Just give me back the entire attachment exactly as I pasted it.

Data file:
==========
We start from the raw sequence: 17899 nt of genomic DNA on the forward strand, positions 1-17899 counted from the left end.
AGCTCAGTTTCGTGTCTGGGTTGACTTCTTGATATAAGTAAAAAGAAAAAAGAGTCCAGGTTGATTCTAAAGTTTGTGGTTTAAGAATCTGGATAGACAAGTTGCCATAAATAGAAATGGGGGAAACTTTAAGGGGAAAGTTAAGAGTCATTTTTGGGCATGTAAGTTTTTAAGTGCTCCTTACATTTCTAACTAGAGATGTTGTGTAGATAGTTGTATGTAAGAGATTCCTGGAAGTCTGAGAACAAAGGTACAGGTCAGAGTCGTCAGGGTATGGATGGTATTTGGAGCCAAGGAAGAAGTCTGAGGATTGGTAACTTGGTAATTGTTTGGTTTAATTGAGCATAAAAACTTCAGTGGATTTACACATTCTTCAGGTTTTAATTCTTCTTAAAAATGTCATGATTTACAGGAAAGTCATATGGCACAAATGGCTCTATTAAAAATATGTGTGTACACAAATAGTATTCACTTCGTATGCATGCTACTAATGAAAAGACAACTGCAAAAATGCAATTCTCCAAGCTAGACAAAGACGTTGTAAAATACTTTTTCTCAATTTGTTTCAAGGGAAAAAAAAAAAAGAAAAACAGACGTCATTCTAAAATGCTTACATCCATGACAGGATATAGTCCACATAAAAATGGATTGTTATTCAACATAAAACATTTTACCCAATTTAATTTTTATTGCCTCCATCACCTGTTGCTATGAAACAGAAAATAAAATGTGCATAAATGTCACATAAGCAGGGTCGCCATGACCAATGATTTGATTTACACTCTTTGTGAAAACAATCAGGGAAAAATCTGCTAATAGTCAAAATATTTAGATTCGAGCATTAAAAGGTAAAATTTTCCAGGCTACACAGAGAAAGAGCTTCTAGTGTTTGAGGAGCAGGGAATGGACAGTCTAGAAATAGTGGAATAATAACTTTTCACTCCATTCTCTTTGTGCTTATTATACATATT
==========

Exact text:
We start from the raw sequence: 17899 nt of genomic DNA on the forward strand, positions 1-17899 counted from the left end.
AGCTCAGTTTCGTGTCTGGGTTGACTTCTTGATATAAGTAAAAAGAAAAAAGAGTCCAGGTTGATTCTAAAGTTTGTGGTTTAAGAATCTGGATAGACAAGTTGCCATAAATAGAAATGGGGGAAACTTTAAGGGGAAAGTTAAGAGTCATTTTTGGGCATGTAAGTTTTTAAGTGCTCCTTACATTTCTAACTAGAGATGTTGTGTAGATAGTTGTATGTAAGAGATTCCTGGAAGTCTGAGAACAAAGGTACAGGTCAGAGTCGTCAGGGTATGGATGGTATTTGGAGCCAAGGAAGAAGTCTGAGGATTGGTAACTTGGTAATTGTTTGGTTTAATTGAGCATAAAAACTTCAGTGGATTTACACATTCTTCAGGTTTTAATTCTTCTTAAAAATGTCATGATTTACAGGAAAGTCATATGGCACAAATGGCTCTATTAAAAATATGTGTGTACACAAATAGTATTCACTTCGTATGCATGCTACTAATGAAAAGACAACTGCAAAAATGCAATTCTCCAAGCTAGACAAAGACGTTGTAAAATACTTTTTCTCAATTTGTTTCAAGGGAAAAAAAAAAAAGAAAAACAGACGTCATTCTAAAATGCTTACATCCATGACAGGATATAGTCCACATAAAAATGGATTGTTATTCAACATAAAACATTTTACCCAATTTAATTTTTATTGCCTCCATCACCTGTTGCTATGAAACAGAAAATAAAATGTGCATAAATGTCACATAAGCAGGGTCGCCATGACCAATGATTTGATTTACACTCTTTGTGAAAACAATCAGGGAAAAATCTGCTAATAGTCAAAATATTTAGATTCGAGCATTAAAAGGTAAAATTTTCCAGGCTACACAGAGAAAGAGCTTCTAGTGTTTGAGGAGCAGGGAATGGACAGTCTAGAAATAGTGGAATAATAACTTTTCACTCCATTCTCTTTGTGCTTATTATACATATT